had an item about prefabs, particularly a Swedish "flat pack type". Also mentioned a Prefab Museum.
Britain's housing issues have kick-started a boom in a type of home that came to the rescue in the dark days after World War Two, when prefabs offered accommodation for those who were bombed or living in slums. Thanks to a certain Swedish company, we all know about flat-packed furniture but, back in the late 1940s, it was Swedish flat-packed houses that were causing a stir. Architectural writer Jonathan Glancey gives us the low-down on a house that changed lives and is, in some places, still standing.
I've nor visited Duxford for many years. Do they still have that one set up where one can peer through the windows?
When I was a kiddy-wink, we lived in London and we moved to a upstairs flat in Lewisham. And the road behind us was a row of prefabs. All visible from our back widows. And we had a friend who lived in one and we used to pop round and see them occasionally. I always thought it was so clever the way the kitchen was laid out.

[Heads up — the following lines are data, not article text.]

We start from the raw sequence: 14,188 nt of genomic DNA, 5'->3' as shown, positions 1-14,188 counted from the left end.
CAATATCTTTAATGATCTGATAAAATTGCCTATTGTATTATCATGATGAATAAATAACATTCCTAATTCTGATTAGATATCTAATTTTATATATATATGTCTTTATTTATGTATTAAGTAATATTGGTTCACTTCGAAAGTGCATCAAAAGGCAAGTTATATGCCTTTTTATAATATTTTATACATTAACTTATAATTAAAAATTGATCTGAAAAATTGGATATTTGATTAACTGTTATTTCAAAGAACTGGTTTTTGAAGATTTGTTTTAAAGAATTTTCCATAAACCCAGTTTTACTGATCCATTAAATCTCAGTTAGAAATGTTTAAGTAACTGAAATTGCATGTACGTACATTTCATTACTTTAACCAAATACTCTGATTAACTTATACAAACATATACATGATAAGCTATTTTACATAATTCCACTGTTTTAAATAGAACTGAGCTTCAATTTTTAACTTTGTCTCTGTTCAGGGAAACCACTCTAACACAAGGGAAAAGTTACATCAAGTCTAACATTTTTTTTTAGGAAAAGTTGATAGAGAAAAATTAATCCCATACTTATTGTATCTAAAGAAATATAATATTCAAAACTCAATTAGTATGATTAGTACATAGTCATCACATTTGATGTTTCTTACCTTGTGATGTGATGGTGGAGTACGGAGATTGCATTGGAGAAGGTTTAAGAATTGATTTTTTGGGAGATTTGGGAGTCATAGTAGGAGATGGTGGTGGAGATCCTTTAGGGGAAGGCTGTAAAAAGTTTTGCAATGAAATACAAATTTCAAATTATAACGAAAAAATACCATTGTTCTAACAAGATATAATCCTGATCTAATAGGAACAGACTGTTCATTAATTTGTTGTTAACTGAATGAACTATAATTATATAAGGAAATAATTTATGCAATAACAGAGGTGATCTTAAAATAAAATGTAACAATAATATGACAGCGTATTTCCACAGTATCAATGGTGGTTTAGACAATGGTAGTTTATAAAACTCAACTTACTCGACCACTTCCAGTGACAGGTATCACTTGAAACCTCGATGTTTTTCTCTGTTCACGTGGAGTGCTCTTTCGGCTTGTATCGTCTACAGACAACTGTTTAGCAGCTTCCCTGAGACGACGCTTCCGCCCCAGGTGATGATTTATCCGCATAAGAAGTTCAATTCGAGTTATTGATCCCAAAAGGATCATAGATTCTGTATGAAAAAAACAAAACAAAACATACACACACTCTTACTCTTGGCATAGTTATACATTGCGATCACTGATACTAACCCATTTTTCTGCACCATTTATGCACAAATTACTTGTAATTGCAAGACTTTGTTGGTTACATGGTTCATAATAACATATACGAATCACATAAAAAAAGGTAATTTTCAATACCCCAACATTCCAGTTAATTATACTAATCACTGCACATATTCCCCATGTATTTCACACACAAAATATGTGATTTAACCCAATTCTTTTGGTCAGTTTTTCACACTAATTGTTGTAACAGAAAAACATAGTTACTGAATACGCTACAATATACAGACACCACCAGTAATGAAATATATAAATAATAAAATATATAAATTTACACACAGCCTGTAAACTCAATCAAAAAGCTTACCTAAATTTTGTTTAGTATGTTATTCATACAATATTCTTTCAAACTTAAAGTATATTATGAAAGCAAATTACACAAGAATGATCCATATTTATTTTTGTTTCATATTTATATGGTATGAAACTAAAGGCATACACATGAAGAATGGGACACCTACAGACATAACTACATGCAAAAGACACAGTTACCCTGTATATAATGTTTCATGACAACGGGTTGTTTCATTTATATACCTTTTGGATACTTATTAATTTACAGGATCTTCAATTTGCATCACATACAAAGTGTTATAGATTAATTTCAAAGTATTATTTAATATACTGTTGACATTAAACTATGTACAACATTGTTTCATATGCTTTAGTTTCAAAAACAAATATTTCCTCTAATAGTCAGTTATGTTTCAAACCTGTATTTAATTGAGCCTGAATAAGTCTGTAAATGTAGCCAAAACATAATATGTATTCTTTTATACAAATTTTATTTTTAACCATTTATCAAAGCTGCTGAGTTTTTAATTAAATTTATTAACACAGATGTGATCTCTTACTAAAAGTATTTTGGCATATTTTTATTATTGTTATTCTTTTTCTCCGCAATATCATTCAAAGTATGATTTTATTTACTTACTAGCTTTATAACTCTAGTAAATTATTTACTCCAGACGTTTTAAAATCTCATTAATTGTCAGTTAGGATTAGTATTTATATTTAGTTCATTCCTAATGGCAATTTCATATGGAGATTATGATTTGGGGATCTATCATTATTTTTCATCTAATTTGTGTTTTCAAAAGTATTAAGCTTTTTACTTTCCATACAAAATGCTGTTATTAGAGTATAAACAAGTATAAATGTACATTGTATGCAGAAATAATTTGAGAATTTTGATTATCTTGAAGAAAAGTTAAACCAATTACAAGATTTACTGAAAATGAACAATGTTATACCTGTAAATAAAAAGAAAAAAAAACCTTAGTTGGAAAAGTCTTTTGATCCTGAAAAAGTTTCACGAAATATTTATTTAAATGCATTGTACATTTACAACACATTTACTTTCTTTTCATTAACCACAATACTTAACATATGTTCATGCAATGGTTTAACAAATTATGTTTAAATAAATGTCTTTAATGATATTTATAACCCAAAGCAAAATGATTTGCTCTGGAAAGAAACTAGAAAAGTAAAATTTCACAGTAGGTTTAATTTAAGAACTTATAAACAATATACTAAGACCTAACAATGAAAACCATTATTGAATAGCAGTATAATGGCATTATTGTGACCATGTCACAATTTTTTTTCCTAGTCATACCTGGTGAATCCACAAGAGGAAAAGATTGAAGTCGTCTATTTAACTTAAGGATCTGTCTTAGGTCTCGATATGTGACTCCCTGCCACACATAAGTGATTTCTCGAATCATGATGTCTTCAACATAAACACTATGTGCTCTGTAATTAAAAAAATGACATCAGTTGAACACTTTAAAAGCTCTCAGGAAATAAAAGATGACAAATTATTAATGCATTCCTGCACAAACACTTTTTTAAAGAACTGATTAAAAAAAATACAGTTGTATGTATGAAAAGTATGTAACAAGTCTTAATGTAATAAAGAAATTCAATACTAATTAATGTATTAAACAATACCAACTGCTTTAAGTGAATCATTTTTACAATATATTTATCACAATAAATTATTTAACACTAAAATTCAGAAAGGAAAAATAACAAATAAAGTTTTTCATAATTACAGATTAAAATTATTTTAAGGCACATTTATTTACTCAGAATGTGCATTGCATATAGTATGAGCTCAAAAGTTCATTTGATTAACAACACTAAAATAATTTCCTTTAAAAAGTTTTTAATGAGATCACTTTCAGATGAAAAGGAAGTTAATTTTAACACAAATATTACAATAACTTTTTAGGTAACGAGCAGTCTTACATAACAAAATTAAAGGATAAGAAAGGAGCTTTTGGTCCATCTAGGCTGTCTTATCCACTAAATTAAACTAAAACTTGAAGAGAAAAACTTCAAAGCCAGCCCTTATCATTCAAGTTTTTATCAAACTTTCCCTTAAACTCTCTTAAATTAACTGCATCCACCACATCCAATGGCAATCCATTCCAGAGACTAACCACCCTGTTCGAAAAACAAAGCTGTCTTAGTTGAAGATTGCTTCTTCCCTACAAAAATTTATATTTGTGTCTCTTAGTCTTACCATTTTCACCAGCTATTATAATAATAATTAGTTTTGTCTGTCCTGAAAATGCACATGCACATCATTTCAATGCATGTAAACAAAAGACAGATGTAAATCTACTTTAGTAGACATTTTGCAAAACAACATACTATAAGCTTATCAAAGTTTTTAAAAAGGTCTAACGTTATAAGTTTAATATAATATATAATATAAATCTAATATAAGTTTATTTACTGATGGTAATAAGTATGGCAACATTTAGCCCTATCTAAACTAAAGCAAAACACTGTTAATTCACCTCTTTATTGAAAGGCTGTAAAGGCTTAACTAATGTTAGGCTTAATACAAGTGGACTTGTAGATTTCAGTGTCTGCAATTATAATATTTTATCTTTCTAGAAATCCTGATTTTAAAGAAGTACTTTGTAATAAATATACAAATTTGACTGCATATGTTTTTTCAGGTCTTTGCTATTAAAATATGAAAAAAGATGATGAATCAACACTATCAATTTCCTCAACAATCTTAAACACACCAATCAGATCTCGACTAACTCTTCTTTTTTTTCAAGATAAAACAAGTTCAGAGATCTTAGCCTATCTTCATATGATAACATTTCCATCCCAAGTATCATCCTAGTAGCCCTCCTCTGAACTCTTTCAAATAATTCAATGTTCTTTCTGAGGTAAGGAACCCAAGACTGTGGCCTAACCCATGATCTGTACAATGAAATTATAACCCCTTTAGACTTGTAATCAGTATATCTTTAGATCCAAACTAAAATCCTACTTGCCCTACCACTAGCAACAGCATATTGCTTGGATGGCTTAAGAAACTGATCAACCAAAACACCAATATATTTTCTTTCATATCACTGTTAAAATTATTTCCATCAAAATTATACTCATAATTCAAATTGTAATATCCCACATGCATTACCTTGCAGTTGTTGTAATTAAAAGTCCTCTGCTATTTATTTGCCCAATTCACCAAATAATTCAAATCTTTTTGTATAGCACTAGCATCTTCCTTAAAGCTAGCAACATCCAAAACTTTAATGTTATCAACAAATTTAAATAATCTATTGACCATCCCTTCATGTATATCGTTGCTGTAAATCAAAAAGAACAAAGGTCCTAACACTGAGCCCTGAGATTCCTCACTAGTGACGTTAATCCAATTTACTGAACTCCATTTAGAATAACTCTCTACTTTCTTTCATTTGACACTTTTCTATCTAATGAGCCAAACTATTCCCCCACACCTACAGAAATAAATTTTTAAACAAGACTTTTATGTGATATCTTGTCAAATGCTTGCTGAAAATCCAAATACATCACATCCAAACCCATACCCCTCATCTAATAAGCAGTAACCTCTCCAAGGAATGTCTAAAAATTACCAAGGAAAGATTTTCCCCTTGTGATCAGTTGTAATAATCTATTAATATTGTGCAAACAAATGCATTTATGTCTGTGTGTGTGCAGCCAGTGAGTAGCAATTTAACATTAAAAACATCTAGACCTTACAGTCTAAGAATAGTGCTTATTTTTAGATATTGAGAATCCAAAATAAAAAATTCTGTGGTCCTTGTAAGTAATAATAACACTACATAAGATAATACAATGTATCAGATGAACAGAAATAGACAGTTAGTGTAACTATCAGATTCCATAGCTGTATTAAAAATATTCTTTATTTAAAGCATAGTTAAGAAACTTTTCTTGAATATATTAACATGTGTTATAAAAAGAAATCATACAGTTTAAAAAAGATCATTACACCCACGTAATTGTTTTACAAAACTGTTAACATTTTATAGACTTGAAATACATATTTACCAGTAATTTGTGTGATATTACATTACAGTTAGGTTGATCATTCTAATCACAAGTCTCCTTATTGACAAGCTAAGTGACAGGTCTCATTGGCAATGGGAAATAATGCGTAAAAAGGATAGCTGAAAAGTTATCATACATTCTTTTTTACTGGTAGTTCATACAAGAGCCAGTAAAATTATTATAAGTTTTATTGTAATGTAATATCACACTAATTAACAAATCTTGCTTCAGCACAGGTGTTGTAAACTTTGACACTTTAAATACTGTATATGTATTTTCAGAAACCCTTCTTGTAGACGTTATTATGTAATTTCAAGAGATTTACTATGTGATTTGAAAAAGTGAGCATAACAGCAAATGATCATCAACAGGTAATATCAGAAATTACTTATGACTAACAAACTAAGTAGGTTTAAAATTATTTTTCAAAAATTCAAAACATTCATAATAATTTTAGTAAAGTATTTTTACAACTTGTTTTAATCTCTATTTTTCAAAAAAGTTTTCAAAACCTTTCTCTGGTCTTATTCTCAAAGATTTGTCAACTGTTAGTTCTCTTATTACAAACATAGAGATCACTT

Now here I have to admit to perhaps having some addled brain cells; but I think I remember some of the OMQs at Binbrook being prefabs when I first got there in the early 60's? There were certainly a load of seco huts next to the Officers' Mess. Once was later used for BBS (Binbrook Broadcasting System) - the 'piped' radio and studio centre for the 'H Blocks'.
You will note that some of the photos on the Prefab museum site were provided by ARG, we have over the past couple of years worked closely with the museum and they have visited the archive to look at what we have, which is quite a bit.
You can tell a builder from an archaeologist by the size of his trowel. Mine is a small one!
My father was in the RAF during ww2 and was billeted at an RAF airfield in Staffordshire. I remember
him taking about living in a pre-fab hut, I think it had asbestos walls and flat roof. I also think he talked
about the hut only having one stove, no kitchen, no toilets, no running water and no electrics as all those
essentials were provide for by the stations mess/naafi.
Do you know if my recollections of his living quarters and hut life sounds plausible?.
I find it hard to believe that the RAF pre-fabs did not have electrics for the airmen.